Constance is also always walking around town in her undergarments. I think we’ve seen her only once in a proper dress. Not every bodice is meant to be seen, and poor Constance looks like she’s only ever half-dressed in the eps. Meanwhile, Milady is wearing all sorts of rich colored outfits and fabrics, though, like the boys, I’m not sure what era her outfits are supposed to be from. It makes for interesting juxtaposition but can we let Constance outside with real clothes for once?
The “tabards” are also bland. They’re actually not tabards at all, but historically accurate cassocks from the time, and they look great, but there’s no sign of that classic Musketeer cross anywhere to be seen. *sigh*
The weapons are pretty gorgeous, though, and sometimes they even hold a wheellock pistol correctly! I’m actually pretty excited about that bit… holding wheellocks sideways kept the gears settled right and lessened the chance of something going wrong when firing… sure it looks gangsta but it’s actually historically accurate. Don’t do that with a flintlock, though…
The first episode was so-so. I was really hoping they’d keep how d’Artagnan meets the musketeers accurate, but they didn’t. What they did was fine, but I was kinda annoyed that d’Artagnan wasn’t a better swordsman in that scene. Not sure if it was poor fight acting or just how it was written in the script, but his fighting didn’t seem to inspire confidence or interested from Athos, Aramis and Porthos. They were more annoyed by him than anything else. That kinda irked me.
Second episode was better. It had a Guy Fawkes meets Ocean’s 11 feel to it. D’Artganan goes undercover to uncover a plot to kill the king… only the king ends up not being the main target. Womp womp. It ends with a cool sword fight by torchlight.
Third episode was the most interesting so far. Porthos gets injured in a skirmish during and the musketeers are forced to stop off at Athos’ estate. Athos gets really moody and drunk (like he does) and I wonder how he didn’t die of alcohol poisoning in that episode. Anyways, James Callis plays a flamboyant and charming French merchant/trader who’s in some trouble for breaking a trade pact between France/Spain. My only issue is I really wanted Porthos to be a little more menacing toward Callis’ character at the end. Small problem, though.
The script writing is pretty solid if you’re not hoping or expecting the novel. It’s a bit formulaic — musketeers on the mission-of-the-day — but it works. It’s simple and episodic for the most part. There hasn’t been an overarching plot to this show. The dialogue doesn’t sound like crap, and there’s a lot of fun exchanges and one-liners in the show, especially coming from Porthos and Aramis. The exchanges between those two are also usually comedy gold. It’s not a comedy show but doesn’t mean there can’t have funny moments.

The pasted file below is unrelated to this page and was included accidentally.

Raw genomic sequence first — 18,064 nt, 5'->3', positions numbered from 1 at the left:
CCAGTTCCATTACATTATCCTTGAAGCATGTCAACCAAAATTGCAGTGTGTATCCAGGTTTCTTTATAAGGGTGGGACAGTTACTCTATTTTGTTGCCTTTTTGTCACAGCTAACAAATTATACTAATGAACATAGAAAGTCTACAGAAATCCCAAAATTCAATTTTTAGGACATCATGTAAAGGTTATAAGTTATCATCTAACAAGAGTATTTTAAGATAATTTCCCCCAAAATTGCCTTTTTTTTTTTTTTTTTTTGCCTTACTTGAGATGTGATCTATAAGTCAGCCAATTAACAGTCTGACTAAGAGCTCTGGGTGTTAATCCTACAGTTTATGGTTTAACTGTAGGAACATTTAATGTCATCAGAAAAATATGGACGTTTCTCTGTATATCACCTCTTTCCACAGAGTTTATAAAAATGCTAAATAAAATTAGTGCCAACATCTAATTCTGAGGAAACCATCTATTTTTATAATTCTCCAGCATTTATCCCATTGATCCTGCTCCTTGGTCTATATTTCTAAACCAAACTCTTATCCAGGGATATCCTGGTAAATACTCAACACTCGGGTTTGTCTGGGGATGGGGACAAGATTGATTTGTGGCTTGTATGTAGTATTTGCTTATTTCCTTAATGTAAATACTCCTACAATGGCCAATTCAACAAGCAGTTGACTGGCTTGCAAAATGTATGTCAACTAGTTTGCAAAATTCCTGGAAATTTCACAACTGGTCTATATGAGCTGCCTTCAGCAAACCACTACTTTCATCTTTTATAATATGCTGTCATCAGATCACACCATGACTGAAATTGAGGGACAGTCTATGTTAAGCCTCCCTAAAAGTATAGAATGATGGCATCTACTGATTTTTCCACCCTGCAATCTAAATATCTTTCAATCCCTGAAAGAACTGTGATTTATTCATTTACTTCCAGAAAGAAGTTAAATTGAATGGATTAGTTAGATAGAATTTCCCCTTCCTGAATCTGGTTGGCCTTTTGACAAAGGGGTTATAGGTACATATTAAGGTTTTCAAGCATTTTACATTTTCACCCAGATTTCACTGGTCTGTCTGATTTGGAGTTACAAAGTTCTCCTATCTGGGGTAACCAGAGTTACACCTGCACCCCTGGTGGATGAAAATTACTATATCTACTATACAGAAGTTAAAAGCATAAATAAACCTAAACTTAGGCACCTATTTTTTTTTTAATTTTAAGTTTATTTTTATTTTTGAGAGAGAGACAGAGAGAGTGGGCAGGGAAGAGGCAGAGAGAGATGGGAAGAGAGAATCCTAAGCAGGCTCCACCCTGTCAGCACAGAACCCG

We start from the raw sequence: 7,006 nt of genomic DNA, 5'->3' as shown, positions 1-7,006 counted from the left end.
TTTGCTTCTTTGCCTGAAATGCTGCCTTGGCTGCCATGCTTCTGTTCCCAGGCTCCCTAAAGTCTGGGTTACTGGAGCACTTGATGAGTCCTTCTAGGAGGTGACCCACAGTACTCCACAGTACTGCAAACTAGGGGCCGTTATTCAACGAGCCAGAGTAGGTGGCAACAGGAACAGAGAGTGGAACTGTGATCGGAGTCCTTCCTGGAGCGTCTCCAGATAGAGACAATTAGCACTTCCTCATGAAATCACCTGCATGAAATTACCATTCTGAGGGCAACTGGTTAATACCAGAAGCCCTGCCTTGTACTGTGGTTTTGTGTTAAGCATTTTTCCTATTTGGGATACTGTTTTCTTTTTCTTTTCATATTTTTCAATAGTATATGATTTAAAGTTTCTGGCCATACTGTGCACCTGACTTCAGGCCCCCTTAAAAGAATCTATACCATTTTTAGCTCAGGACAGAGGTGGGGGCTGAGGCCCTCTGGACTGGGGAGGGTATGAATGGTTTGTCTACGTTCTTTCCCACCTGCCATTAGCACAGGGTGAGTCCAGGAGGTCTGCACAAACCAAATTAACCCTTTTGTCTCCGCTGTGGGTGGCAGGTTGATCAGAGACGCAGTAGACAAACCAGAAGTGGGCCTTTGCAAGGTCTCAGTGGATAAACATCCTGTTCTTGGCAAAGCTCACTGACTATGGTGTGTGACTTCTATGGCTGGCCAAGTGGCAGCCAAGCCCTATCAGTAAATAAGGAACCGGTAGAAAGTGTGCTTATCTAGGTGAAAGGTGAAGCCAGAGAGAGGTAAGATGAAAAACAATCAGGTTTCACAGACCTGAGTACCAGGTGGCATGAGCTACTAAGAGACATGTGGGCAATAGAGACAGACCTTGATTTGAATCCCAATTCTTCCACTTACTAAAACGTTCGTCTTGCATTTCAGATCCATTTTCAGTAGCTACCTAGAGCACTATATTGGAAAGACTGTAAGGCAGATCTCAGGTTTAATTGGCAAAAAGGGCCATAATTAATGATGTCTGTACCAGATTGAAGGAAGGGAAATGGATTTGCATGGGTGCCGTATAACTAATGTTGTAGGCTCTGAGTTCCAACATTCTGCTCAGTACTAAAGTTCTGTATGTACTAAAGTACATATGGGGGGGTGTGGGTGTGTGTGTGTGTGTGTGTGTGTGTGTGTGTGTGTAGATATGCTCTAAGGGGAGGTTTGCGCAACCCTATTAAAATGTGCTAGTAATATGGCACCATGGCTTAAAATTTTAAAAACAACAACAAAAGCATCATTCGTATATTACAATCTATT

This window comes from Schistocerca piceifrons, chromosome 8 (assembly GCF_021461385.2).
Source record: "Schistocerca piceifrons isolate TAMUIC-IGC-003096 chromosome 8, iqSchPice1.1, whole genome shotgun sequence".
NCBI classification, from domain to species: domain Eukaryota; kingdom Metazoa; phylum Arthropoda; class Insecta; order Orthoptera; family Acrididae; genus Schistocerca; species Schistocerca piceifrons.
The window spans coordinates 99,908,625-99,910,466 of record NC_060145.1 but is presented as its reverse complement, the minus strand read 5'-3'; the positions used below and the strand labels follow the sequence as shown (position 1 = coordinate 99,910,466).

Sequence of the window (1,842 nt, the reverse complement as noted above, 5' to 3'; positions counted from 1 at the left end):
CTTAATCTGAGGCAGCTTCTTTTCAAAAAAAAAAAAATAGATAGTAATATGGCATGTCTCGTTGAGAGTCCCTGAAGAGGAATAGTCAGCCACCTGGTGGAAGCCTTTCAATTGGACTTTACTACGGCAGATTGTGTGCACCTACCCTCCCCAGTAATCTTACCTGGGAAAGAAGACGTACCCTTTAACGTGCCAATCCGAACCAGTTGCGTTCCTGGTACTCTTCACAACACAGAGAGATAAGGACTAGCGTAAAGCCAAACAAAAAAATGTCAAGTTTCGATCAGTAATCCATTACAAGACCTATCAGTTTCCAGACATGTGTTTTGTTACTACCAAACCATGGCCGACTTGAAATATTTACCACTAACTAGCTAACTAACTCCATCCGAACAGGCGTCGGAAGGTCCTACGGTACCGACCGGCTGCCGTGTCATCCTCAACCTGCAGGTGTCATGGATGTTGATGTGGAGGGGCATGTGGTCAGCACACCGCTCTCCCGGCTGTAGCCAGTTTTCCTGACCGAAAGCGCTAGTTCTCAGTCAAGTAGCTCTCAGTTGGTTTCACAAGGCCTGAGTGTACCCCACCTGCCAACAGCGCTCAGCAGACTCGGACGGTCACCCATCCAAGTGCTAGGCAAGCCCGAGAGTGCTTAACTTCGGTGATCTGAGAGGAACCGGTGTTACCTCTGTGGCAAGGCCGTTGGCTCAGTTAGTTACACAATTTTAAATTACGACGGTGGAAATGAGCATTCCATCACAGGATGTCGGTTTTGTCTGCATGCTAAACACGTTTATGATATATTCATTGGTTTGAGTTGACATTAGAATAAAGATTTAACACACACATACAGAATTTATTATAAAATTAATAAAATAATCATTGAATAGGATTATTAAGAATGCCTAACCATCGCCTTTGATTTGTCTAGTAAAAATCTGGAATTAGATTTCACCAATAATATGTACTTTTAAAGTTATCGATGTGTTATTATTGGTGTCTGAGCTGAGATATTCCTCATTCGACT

An important aspect of any musketeer film is the fights! The fight work in the first episode were bland. Not sure if the choreo was just bad or if it was not shot well, or maybe the actors were still not sure how to use a sword, but something didn’t click, especially with d’Artganan. That felt better in the second and third episodes, though. The fight choreographer for The Musketeers, Roman Spacil, has worked on other musketeer productions, so this isn’t his first rodeo… though not sure if having the recent Three Musketeer movie (aka Steampunketeers) is a great for one’s resume…
I am, however, annoyed by the poor physics of firing the black powder weapons and being hit by one of their shots. In the first episode, if you got shot by a pistol you would go flying backwards. I know accuracy isn’t a concern for this production, but at least try to adhere to things proved right/wrong by the Mythbusters. I didn’t notice the bad wirework in the second and third episode, so maybe they dropped that habit right away. We can only hope.
I own a ton of bad musketeer movies and mini-series and The Musketeers doesn’t come close to being the worst one. I’ll leave that for French supernatural version, The 4 Musketeers. It’s MST3K worthy.
It’s a solid action-show that’s looking to capture a modern audience with it’s take on the musketeers. Again, if you’re a die-hard “It must be like the book!” person you’re going to hate The Musketeers but if you’re ok with them taking liberties for the sake of modern television you’ll find it more entertaining.
As for me, I’m just glad to see swashbucklers make it back on TV. Between The Musketeers on BBC, Black Sails on Starz (review coming later), and Crossbones airing on NBC starting this summer, an Alatriste series being produced in Spain, sword wielding is becoming a thing again. And as a lover of the genre, and a writer of the genre, I’m stoked for it and hope it succeeds, so we can see more sword fights on primetime.
Did I say quick thoughts? Oh well…